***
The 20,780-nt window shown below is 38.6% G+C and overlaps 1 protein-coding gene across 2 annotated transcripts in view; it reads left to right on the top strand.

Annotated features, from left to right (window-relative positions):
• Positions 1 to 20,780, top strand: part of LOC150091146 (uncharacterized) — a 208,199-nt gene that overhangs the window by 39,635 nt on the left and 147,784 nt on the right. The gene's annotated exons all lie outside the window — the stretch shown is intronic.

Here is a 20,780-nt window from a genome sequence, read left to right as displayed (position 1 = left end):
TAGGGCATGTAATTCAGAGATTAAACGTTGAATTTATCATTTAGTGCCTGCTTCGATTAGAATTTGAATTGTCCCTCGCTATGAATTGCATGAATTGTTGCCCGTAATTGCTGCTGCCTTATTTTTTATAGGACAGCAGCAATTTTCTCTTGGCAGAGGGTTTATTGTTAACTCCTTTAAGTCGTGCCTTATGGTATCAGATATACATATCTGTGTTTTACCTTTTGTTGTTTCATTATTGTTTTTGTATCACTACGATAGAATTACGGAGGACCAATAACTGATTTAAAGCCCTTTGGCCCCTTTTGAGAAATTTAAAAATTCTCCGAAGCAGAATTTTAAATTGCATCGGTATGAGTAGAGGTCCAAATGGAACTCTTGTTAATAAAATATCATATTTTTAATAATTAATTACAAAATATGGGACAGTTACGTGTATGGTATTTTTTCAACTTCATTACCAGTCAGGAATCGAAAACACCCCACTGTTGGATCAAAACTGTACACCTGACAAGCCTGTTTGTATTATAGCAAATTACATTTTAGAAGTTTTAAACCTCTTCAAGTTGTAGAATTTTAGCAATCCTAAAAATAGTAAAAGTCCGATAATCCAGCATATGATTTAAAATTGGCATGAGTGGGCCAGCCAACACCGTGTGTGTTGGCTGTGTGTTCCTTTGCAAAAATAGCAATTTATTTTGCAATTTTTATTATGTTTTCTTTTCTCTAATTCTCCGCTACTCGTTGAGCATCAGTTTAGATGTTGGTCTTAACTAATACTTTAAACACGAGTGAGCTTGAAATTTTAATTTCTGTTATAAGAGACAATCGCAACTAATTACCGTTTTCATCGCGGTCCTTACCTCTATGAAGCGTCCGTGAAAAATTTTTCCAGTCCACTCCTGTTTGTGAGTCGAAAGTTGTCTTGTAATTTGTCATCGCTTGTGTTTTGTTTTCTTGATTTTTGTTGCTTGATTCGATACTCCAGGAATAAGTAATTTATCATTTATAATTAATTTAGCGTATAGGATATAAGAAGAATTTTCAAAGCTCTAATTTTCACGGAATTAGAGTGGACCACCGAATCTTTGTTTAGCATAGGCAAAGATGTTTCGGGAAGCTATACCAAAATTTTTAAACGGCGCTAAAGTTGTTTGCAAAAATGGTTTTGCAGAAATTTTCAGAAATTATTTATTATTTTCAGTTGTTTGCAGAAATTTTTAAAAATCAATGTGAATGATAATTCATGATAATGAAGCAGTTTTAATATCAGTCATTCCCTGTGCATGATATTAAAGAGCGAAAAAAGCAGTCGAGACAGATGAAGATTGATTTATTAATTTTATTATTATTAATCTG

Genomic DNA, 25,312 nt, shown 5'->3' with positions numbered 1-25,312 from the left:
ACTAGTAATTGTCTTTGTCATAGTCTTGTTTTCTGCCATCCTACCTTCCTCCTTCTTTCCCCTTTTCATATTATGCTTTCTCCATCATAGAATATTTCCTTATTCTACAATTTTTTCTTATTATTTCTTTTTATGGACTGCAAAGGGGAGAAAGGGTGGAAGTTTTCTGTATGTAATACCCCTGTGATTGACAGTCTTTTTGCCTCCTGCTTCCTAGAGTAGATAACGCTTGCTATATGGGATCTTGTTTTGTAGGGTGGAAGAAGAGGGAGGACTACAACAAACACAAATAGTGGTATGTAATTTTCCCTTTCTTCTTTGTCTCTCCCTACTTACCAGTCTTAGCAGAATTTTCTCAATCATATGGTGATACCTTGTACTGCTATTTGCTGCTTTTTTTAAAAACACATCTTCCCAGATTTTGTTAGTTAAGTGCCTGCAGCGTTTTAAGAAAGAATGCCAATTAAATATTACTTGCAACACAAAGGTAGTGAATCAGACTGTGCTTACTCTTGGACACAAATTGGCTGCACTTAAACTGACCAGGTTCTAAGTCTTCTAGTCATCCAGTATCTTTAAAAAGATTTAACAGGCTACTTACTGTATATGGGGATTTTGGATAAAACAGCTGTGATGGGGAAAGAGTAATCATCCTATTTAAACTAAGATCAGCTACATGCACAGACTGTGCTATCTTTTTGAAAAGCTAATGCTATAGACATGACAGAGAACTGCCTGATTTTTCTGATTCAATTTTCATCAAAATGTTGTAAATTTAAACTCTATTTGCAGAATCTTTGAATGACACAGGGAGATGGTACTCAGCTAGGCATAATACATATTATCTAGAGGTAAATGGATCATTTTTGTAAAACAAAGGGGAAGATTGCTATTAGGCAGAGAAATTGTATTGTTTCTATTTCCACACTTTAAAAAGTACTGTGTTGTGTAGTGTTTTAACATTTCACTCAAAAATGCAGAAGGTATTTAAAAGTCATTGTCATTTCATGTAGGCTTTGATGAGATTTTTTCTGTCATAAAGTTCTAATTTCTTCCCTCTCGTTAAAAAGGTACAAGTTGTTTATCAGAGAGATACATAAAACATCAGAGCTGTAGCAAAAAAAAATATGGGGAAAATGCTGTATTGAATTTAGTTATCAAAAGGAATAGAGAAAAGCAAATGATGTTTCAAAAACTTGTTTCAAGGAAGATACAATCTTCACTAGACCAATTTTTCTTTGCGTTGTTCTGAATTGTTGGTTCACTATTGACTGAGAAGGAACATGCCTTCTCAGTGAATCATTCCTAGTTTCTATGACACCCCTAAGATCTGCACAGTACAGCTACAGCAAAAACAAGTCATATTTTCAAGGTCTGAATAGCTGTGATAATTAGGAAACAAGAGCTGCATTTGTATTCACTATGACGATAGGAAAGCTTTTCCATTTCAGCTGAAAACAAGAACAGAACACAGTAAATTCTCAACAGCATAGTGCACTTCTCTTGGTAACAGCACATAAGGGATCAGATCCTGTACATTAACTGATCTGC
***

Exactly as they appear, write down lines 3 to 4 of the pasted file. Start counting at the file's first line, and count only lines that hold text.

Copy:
• Positions 1 to 20,780, top strand: part of LOC150091146 (uncharacterized) — a 208,199-nt gene that overhangs the window by 39,635 nt on the left and 147,784 nt on the right. The gene's annotated exons all lie outside the window — the stretch shown is intronic.

Here is a 20,780-nt window from a genome sequence, read left to right as displayed (position 1 = left end):